The Bank of Ghana to announced that the policy rate, the basic rate at which commercial banks lend to borrowers is maintained at 30 per cent.
Announcing this at the 114th Monetary Policy Committee (MPC) press briefing, the Governor of the Bank of Ghana, Dr Ernest Addison said among others that the Committee noted the following factors and developments in arriving at the decision.
He noted the moderation in global economic activity, arising from high inflation, tighter financing conditions, weak demand weighing down on manufacturing output, as well as the moderation in China’s recovery after the sharp rebound in the first quarter.
However, he said, the slowdown in global growth momentum is concentrated in advanced economies with the Euro area a key downside risk, but emerging market and developing economies are expected to post some strong growth at 4.0 percent in 2023.
He said global inflation is expected to remain above central bank targets for an extended period due to strong labour markets and pass-through of energy price shocks.
“The disinflation process is projected to take longer than expected, requiring moderately tighter policies, while the growing uncertainty about the global growth outlook, could trigger repricing of risky assets, sharp tightening of financing conditions, and further strengthening of the US dollar. These could transmit to the domestic economy through the trade and financial channels.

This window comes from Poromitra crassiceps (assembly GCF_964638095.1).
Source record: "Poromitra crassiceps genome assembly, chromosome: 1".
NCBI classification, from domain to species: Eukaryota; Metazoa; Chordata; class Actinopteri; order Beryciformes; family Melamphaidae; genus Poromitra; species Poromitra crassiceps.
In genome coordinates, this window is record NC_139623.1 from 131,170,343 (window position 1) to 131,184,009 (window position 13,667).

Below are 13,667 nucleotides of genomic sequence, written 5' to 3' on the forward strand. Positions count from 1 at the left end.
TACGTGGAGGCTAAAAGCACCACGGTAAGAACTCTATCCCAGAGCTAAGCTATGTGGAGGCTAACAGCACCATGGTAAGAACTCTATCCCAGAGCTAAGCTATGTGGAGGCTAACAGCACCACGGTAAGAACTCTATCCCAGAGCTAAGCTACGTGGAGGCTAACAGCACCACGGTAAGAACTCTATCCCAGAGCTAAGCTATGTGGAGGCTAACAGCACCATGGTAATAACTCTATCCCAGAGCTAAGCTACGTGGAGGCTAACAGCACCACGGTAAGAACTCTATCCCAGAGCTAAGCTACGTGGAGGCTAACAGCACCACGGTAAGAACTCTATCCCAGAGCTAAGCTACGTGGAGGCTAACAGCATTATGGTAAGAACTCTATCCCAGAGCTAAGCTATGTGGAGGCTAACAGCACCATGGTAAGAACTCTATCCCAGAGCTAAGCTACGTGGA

On the domestic front, the Committee observed the overall improving macroeconomic conditions with relatively strong economic growth and a drop-in inflation in August. These developments provide evidence that the policy mix under the three-year IMF Extended Credit Facility is beginning to yield results. Economic activity is rebounding strongly, the exchange rate is stabilising, inflation is declining, and level of foreign exchange reserves has improved. Sustained improvement in these indicators should result in the restoration of real incomes and purchasing power,” he said.
He indicated that the strong growth outturn observed in the first half of 2023 is expected to continue in the third quarter as indicated by the July 2023 update of the Bank’s CIEA.
He added that, Ghana’s PMI lends support to the growth outlook, reflecting improving business conditions. The results from the confidence surveys so far also indicate continued improvement in business and consumer sentiments influenced by the relative stability in the Ghana cedi, and more recently the resumption of the disinflation process. The pick-up in confidence is expected to continue for the rest of the year in line with improving macroeconomic conditions.
“Given these considerations, the Committee decided to maintain the policy rate at 30.0 percent. The Committee further indicated that while the expectation is for continued disinflation, it stands ready to respond appropriately should inflation deviate from these broad expectations,” he said.
By Emmanuel K. Dogbevi